How ARE You? Centering Prayer and Contemplative Practice – by Naomi Wenger

Posted by on Mar 8, 2019 in News | Comments Off on How ARE You? Centering Prayer and Contemplative Practice – by Naomi Wenger

How ARE You? Centering Prayer and Contemplative Practice – by Naomi Wenger

“How areyou?” That simple question can open us deeply to the ground of our being. For the question is driven by the innocent verb “to be,”which isthe ground of existence. It is also the most we can know of God — God’s essence. God IS. All of our other descriptions of God are just that, labels that help to identify God in one way or another. In Moses’ initial encounter with God in the bush that was burning but not consumed, God self-identifies with this notion. God identifies as “I Am.” God is Being. 

When we pray, we usually think of addressing God in some fashion and approaching one of the aspects of God that we can understand: God the peace-giver, God the provider, God the powerful one, God the fixer of all things awry, God creator, God redeemer, God the comforter. Yet, none of these roles is in itself the essence of God. So another way to pray is to come to God as Being and simply present our own being to be aware with/of that One Being. We call this kind of prayer Contemplative Prayer. It is prayer as alignment rather than answers, of agreement not argument, of yieldedness instead of resistance or insistence. 

While there is a place for the conversant kind of prayer where we plead for special mercy from God, there is also a deep need for the kind of prayer where we are not in control but rather we practice giving ourselves over to God—not for a particular result like spiritual growth, but simply to practice giving ourselves over to God. The wonderful thing about this kind of prayer is that it always results in spiritual growth and the awareness of God’s constant Presence throughout our days.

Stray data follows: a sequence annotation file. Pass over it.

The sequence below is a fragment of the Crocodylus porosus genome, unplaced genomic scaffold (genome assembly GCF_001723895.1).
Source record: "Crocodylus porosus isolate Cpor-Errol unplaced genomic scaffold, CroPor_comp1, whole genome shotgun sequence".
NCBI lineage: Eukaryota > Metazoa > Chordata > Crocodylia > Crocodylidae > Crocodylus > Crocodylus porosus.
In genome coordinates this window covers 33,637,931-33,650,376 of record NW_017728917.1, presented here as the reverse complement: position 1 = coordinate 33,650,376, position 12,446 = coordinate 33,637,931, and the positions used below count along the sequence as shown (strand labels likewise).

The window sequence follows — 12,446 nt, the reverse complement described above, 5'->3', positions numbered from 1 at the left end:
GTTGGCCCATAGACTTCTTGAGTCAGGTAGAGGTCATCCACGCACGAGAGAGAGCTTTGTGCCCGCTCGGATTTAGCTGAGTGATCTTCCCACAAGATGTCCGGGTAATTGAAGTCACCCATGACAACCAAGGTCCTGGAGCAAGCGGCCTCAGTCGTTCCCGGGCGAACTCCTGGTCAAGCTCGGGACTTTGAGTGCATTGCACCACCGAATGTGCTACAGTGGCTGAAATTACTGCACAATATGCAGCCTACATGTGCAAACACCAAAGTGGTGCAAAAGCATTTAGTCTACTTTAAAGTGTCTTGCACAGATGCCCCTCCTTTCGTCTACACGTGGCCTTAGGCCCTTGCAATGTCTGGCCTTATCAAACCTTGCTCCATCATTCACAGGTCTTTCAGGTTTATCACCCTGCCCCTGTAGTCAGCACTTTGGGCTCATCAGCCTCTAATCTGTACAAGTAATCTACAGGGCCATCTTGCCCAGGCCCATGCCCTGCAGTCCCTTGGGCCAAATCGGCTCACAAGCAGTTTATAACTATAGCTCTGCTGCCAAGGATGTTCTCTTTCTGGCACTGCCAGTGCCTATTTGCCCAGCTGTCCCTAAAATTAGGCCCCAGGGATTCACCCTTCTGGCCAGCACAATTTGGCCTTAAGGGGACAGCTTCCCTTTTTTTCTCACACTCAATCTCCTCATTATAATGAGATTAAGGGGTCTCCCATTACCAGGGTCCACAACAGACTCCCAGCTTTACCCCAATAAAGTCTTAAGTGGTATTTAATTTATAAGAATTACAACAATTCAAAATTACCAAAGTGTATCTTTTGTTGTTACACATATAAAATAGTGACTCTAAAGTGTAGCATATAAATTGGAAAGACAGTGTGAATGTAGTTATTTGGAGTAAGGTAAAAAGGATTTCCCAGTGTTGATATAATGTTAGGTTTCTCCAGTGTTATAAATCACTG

One of the methods of contemplative prayer that has been used through the centuries comes from TheCloud of Unknowing, an anonymous 14th century English treatise on contemplation. In the 20th century, William Menninger, Basil Pennington, and Thomas Keating co-labored on interpreting this work for non-Middle-English speakers and called the method Centering Prayer. The Cloudhas now been translated into contemporary languages. Commentaries on both the book and the method of Centering Prayer have been written and are readily available.

Centering Prayer is easy to learn and effective for aligning our will with God’s will. It is not a set of rules to follow but a way of releasing what is not ours to hold and holding onto God instead. George MacDonald, in the the novel David Elginbrodhas that eponymous character say, “The kingdom of heaven is not come, when God’s will is our law: it is come when God’s will is our will. While God’s will is our law, we are but a kind of noble slave; when his will is our will, we are free children. Nothing in nature is free enough to be a symbol for the state of those who act immediately from the essence of their hidden life, and the recognition of God’s will as that essence.” Acting immediately from the essence of a life hidden in God is both the goal and result of the practice of Centering Prayer. 

I encourage you to read The Cloud of Unknowing ora book on Centering Prayer and give it a try. Brief information on the method is available on the Contemplative Outreach website. We also practice Centering Prayer together at The Hermitage each Saturday morning. You are welcome to join us.

Naomi  Wenger, March 2019

Sharing is caring!